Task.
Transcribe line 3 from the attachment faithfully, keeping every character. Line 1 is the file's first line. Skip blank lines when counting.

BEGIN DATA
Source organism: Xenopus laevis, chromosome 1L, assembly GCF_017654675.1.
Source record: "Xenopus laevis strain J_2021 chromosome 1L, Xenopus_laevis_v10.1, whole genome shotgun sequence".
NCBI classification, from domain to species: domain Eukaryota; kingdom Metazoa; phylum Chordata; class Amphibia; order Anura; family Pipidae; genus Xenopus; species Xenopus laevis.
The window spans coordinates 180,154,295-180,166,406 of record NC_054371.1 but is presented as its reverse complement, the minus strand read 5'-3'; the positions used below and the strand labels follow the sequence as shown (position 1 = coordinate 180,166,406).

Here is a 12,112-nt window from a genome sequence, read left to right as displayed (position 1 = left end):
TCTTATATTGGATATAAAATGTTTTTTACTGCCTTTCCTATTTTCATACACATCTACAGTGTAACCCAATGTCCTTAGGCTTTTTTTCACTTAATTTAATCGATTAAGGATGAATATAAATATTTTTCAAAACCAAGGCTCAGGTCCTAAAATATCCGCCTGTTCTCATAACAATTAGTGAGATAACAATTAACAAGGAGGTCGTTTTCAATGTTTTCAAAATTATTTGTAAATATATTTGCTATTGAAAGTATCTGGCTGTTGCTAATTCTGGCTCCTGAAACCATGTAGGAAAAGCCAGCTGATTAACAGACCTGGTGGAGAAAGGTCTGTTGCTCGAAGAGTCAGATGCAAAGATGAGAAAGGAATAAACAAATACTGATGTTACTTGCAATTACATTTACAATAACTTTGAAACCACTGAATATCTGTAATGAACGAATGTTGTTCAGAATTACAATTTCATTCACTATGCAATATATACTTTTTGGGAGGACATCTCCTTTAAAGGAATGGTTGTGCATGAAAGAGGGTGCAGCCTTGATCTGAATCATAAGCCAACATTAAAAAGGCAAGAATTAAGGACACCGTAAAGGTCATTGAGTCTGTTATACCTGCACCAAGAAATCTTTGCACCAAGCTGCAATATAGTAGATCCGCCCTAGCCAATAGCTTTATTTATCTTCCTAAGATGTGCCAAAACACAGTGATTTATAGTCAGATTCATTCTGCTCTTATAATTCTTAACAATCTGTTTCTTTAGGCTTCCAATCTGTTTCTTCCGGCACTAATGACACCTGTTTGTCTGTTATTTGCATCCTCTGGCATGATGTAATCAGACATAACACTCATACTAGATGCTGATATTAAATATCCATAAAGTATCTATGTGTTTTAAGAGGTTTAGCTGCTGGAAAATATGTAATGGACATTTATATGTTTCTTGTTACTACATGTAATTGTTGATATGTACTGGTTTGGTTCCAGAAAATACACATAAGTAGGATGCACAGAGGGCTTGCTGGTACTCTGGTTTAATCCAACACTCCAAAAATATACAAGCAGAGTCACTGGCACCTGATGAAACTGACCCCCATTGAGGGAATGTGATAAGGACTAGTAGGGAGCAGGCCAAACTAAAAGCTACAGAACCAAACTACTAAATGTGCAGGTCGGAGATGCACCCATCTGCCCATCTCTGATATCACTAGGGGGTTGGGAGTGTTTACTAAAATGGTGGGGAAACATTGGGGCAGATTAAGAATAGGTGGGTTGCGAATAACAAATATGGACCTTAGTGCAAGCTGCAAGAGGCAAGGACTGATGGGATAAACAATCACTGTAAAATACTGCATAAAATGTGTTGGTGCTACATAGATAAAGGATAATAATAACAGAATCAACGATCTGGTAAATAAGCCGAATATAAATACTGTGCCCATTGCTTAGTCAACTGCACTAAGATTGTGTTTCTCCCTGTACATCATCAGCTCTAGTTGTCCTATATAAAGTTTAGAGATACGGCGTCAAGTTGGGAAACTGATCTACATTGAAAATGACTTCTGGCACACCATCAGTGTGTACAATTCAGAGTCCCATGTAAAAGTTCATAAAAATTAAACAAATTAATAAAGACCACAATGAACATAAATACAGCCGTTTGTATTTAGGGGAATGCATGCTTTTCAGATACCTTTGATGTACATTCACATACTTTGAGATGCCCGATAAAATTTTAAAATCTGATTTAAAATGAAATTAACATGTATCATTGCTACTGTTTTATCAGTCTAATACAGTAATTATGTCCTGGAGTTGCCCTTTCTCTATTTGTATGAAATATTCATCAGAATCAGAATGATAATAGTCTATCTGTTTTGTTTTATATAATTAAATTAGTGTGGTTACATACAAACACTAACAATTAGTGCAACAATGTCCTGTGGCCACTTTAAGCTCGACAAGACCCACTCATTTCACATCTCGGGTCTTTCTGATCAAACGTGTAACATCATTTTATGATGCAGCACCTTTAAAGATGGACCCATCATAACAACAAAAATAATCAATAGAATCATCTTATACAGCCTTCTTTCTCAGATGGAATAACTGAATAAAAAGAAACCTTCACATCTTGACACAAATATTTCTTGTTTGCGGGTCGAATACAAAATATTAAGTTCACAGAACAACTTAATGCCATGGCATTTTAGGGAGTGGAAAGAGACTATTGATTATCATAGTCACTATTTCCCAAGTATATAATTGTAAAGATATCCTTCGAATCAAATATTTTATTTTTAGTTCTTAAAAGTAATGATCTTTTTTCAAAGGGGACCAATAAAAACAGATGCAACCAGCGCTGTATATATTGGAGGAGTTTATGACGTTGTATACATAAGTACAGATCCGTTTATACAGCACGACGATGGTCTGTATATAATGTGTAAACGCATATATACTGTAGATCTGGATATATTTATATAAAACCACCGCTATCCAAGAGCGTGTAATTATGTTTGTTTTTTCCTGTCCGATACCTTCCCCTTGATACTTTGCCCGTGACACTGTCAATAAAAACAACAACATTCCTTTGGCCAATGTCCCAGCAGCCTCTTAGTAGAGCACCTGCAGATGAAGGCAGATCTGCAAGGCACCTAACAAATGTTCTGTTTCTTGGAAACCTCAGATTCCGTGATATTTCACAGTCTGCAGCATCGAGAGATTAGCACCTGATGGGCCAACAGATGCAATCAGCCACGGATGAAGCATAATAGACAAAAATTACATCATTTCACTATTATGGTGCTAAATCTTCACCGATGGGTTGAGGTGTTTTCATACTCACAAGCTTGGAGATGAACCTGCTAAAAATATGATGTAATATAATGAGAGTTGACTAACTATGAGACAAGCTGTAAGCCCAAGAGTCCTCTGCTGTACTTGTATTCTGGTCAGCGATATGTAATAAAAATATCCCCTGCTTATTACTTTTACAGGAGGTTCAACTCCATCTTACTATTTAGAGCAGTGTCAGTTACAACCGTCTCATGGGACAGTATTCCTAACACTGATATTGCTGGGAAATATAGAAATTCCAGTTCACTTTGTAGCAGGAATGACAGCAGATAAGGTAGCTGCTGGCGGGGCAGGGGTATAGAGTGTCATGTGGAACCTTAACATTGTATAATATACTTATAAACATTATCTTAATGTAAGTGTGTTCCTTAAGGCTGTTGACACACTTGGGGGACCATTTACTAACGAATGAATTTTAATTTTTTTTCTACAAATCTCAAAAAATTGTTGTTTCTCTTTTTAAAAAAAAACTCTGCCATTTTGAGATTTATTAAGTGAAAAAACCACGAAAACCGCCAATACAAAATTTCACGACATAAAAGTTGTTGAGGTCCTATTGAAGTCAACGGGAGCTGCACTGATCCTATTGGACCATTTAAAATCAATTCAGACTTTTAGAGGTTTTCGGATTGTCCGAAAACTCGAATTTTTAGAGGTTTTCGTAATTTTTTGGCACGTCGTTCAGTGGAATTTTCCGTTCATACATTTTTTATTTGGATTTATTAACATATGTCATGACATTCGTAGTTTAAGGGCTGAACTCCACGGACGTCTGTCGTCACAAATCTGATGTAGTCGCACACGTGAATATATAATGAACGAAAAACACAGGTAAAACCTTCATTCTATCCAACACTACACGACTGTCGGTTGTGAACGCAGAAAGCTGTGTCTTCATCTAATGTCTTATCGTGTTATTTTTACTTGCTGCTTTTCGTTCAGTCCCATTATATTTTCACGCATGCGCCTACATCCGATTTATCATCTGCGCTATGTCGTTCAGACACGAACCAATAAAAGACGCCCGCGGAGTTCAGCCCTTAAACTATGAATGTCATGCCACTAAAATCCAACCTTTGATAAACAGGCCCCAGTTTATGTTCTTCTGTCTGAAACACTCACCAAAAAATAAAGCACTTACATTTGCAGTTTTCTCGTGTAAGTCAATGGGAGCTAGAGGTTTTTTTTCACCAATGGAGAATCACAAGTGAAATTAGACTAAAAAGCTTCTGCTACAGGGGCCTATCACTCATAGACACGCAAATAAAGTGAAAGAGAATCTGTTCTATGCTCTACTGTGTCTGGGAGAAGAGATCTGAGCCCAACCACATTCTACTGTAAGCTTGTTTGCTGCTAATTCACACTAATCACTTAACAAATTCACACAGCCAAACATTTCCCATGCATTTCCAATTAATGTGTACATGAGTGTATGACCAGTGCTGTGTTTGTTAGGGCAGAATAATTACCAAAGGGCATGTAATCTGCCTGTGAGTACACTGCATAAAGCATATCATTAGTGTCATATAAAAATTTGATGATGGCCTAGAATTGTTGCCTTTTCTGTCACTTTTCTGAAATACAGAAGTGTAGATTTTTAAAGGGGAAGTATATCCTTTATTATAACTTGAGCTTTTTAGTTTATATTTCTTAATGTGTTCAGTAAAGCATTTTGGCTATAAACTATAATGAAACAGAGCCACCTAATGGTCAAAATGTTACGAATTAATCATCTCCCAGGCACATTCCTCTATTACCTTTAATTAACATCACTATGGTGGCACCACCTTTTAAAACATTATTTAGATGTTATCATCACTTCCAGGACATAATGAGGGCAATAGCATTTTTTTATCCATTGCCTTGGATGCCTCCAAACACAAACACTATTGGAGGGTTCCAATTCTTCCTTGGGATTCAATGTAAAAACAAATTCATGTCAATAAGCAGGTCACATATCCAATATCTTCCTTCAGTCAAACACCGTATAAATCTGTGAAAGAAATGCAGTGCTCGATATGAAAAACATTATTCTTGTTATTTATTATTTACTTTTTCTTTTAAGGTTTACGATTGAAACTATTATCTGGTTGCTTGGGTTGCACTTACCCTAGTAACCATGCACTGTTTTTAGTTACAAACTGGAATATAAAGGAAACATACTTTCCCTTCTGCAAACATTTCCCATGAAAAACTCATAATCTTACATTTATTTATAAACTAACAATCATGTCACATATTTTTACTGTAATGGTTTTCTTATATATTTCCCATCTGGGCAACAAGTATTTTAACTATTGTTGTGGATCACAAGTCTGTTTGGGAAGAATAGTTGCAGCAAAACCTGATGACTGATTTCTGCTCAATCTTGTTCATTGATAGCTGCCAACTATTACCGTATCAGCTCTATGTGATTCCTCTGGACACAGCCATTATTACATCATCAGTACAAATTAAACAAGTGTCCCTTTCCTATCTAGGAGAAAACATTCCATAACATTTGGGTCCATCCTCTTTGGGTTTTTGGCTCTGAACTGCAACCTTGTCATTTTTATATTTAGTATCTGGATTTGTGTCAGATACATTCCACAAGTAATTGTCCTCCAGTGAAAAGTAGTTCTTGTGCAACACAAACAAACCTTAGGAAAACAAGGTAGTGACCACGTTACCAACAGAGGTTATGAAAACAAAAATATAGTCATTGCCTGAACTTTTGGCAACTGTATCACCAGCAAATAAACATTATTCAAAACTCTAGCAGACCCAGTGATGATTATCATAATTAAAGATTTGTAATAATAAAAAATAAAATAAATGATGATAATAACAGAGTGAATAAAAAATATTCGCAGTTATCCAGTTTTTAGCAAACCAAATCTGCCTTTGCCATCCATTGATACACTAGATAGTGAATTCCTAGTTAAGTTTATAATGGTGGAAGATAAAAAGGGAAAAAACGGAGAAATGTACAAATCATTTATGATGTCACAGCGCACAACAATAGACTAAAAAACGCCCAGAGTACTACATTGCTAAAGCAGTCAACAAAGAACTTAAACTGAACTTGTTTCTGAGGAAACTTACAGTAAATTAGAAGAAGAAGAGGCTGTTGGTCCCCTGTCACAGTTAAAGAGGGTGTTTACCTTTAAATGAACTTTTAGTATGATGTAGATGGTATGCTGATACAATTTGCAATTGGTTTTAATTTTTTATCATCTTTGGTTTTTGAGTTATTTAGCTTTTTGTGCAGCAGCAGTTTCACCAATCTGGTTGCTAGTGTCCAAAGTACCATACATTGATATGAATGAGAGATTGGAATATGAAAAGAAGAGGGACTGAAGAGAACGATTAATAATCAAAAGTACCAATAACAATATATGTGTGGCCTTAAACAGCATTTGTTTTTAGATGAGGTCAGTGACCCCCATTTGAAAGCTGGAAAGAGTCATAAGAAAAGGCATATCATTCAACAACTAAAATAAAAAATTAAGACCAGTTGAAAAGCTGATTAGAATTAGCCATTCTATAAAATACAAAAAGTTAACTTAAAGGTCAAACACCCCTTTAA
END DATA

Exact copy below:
NCBI classification, from domain to species: domain Eukaryota; kingdom Metazoa; phylum Chordata; class Amphibia; order Anura; family Pipidae; genus Xenopus; species Xenopus laevis.